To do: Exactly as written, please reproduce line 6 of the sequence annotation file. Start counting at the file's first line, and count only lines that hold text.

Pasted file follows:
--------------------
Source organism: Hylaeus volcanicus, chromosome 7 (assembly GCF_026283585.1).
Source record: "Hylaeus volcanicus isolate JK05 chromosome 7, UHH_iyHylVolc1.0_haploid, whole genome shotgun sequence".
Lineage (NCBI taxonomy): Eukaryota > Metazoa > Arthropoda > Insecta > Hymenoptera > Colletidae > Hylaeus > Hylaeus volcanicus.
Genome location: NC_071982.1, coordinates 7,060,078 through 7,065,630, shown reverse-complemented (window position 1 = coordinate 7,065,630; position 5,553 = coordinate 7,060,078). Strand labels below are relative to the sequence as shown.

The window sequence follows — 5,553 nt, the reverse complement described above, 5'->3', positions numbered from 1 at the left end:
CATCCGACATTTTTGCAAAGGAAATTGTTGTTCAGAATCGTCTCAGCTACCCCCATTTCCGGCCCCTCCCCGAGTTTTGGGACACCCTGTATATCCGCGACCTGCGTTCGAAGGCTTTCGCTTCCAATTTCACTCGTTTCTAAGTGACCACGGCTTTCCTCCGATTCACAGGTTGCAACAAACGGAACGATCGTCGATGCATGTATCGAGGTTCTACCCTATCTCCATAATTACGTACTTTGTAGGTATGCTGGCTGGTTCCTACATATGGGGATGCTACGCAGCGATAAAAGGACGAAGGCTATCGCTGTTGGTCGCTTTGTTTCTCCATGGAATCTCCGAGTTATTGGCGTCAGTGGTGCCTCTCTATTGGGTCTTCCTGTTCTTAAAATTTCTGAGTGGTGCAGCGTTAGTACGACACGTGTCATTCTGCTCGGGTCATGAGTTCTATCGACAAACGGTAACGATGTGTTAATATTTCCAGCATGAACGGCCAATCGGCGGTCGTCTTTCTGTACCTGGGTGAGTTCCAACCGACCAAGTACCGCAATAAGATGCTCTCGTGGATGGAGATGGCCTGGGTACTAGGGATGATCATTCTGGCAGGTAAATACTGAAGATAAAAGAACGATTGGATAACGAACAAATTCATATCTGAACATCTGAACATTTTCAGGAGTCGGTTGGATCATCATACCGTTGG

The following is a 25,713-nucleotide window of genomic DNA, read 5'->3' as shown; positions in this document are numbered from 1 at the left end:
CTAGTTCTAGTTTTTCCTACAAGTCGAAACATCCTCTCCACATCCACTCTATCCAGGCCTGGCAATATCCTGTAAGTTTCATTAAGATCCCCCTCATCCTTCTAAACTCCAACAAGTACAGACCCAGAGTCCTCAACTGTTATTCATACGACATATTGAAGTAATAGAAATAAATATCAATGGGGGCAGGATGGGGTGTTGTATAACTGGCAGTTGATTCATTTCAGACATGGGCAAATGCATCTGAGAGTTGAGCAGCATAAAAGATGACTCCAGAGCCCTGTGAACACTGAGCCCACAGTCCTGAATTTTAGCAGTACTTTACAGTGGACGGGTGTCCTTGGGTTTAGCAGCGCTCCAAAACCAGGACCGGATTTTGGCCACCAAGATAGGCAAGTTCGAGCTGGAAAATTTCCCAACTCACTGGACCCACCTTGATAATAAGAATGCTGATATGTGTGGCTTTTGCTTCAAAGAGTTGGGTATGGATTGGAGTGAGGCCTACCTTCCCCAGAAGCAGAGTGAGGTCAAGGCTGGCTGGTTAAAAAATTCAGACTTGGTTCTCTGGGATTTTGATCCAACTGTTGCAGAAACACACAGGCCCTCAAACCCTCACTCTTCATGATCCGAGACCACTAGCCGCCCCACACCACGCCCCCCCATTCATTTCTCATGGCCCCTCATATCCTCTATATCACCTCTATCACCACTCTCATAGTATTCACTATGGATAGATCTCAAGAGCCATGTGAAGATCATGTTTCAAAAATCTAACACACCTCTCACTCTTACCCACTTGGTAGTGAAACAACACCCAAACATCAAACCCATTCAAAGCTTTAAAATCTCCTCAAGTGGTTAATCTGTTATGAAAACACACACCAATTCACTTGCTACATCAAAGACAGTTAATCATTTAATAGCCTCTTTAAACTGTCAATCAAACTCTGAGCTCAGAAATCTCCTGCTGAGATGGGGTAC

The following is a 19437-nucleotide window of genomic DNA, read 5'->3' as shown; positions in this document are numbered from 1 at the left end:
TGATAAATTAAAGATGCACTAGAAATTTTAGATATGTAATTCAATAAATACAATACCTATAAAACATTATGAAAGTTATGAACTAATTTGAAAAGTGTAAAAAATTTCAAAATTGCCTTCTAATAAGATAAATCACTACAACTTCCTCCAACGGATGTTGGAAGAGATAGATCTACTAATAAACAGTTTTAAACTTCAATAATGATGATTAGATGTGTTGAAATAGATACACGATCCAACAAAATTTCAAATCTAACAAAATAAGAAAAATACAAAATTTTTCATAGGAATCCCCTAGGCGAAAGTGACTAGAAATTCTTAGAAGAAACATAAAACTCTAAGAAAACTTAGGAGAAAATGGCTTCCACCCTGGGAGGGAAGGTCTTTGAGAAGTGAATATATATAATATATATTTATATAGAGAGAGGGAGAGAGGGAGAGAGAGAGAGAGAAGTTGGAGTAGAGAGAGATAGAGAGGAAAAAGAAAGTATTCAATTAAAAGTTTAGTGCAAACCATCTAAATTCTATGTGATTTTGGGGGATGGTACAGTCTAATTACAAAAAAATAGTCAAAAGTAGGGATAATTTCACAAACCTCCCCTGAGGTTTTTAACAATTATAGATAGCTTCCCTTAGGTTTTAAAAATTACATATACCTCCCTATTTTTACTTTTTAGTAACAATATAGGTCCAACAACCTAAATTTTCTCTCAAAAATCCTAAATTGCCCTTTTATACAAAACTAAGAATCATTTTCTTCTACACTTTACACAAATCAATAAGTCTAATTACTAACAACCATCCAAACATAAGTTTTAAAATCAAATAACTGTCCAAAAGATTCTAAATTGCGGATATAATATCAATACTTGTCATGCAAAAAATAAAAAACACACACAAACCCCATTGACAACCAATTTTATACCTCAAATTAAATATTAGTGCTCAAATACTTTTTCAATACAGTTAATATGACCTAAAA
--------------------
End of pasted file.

CATCCGACATTTTTGCAAAGGAAATTGTTGTTCAGAATCGTCTCAGCTACCCCCATTTCCGGCCCCTCCCCGAGTTTTGGGACACCCTGTATATCCGCGACCTGCGTTCGAAGGCTTTCGCTTCCAATTTCACTCGTTTCTAAGTGACCACGGCTTTCCTCCGATTCACAGGTTGCAACAAACGGAACGATCGTCGATGCATGTATCGAGGTTCTACCCTATCTCCATAATTACGTACTTTGTAGGTATGCTGGCTGGTTCCTACATATGGGGATGCTACGCAGCGATAAAAGGACGAAGGCTATCGCTGTTGGTCGCTTTGTTTCTCCATGGAATCTCCGAGTTATTGGCGTCAGTGGTGCCTCTCTATTGGGTCTTCCTGTTCTTAAAATTTCTGAGTGGTGCAGCGTTAGTACGACACGTGTCATTCTGCTCGGGTCATGAGTTCTATCGACAAACGGTAACGATGTGTTAATATTTCCAGCATGAACGGCCAATCGGCGGTCGTCTTTCTGTACCTGGGTGAGTTCCAACCGACCAAGTACCGCAATAAGATGCTCTCGTGGATGGAGATGGCCTGGGTACTAGGGATGATCATTCTGGCAGGTAAATACTGAAGATAAAAGAACGATTGGATAACGAACAAATTCATATCTGAACATCTGAACATTTTCAGGAGTCGGTTGGATCATCATACCGTTGG